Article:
Sun, Oct 27, 2002 - Page 3 News List

Aboriginals unite against lack of progress on self-rule

CNA , TAIPEI

Thousands of Aboriginal protesters gather in front of the Presidential Office to demand that the government return their ``traditional territory,'' yesterday.

PHOTO: CHEN CHENG-CHANG, TAIPEI TIMES

Thousands of Aboriginal citizens from around the island demonstrated in front of the Presidential Office yesterday to push for a return of their "traditional territory."

The mass rally followed an overnight sit-in on the plaza in downtown Taipei by about 100 Aboriginal youths under the leadership of Aboriginal legislators from both the ruling and opposition parties that began at 10pm Friday.

The activity was organized to coincide with Taiwan's Retrocession Day on Oct. 25 which celebrates Taiwan's return to the Chinese fold in 1945 after 50 years of Japanese colonial rule. Aboriginal rights activists said Taiwan originally belonged to the island's indigenous people, not the immigrants from the Chinese mainland. They organized Friday's sit-in and Saturday's mass demonstration to highlight their call for a return of their "traditional territory" or self-governance of Aboriginal tribes.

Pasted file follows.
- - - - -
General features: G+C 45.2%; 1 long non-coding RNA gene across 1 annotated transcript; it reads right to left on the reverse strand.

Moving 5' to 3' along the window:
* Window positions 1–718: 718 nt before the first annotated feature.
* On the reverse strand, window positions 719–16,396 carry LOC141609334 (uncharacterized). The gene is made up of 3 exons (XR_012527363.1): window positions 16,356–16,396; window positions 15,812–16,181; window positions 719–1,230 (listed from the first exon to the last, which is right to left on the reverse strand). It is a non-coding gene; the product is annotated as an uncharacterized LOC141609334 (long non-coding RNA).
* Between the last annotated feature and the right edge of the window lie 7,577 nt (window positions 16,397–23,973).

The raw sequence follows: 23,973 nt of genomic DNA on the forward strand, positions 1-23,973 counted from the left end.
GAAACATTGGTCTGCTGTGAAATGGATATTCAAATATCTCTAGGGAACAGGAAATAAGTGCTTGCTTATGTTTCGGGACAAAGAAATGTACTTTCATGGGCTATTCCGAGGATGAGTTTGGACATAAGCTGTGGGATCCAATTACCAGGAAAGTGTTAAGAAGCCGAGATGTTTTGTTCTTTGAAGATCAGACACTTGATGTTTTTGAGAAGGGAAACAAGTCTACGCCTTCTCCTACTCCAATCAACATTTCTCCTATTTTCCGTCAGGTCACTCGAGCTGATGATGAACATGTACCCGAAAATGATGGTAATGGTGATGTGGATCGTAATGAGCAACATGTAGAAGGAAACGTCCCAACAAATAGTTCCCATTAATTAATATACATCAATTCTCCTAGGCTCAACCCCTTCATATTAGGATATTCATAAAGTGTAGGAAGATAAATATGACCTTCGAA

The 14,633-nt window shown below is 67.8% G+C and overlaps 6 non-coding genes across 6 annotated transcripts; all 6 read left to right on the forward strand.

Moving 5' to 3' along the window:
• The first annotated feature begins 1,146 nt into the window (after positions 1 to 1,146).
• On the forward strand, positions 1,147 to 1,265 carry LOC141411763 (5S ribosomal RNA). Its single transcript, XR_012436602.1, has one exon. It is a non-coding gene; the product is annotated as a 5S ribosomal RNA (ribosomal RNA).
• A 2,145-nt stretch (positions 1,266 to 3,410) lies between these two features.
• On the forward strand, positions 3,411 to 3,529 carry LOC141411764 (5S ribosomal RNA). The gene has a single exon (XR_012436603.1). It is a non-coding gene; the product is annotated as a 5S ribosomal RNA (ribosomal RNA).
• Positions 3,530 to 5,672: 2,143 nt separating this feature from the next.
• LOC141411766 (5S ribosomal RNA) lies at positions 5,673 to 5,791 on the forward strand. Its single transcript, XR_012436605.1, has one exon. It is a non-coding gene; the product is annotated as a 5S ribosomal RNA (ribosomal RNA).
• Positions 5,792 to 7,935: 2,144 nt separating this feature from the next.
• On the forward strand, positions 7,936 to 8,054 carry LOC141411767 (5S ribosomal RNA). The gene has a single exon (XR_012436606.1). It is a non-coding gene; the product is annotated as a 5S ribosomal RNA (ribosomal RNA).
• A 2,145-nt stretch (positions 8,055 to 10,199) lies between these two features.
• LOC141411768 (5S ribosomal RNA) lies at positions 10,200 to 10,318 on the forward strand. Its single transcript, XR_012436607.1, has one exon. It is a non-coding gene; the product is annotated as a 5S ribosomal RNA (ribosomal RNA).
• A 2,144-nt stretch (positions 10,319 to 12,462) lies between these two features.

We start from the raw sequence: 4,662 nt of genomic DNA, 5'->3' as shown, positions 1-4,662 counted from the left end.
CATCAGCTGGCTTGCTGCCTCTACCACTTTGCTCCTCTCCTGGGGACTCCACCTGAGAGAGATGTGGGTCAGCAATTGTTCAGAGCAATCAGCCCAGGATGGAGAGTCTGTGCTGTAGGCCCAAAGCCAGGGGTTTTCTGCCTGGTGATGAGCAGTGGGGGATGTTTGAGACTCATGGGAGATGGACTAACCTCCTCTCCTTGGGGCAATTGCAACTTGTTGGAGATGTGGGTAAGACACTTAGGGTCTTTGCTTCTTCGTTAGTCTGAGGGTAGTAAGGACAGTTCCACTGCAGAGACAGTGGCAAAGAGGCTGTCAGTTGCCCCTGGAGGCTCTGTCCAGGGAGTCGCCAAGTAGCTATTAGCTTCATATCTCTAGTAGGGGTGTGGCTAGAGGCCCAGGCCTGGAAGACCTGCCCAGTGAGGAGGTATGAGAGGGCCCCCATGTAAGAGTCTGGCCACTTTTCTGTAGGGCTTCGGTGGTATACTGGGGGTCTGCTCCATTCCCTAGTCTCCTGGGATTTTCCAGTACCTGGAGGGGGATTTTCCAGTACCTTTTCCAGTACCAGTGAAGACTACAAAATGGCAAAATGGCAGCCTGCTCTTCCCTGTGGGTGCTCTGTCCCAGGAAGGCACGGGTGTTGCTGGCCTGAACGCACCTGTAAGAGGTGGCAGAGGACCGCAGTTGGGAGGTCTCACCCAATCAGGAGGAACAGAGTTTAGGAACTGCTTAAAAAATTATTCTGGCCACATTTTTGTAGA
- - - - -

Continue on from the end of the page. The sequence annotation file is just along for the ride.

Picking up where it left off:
Legislators May Chin (高金素梅), Walis Pelin (瓦歷斯貝林), Yang Jen-fu (楊仁福) and Tsay Chung-han (蔡中涵) were among the prominent Aboriginal figures who initiated the Oct. 25-26 demonstration.

The demonstrators urged President Chen Shui-bian (陳水扁) to honor his campaign promise to allow for Aboriginal self-governance. In addition, they voiced strong opposition to the plan to make the Chilanshan area in the northeastern county of Ilan, which is the traditional homeland of the Atayal Aboriginal group, into a national park.

The demonstrators also deman-ded that the nuclear waste stored on the offshore Orchid Island, home to the Tao Aboriginal people, be moved off the island as soon as possible.

Chen Chien-nien (陳建年), chairman of the Cabinet-level Council of Aboriginal Affairs, showed up at the demonstration site to express his concern for their appeal.

Chen, himself an Aboriginal citizen, said aboriginal self-governance is a complicated issue which involves the revising of many statutes.

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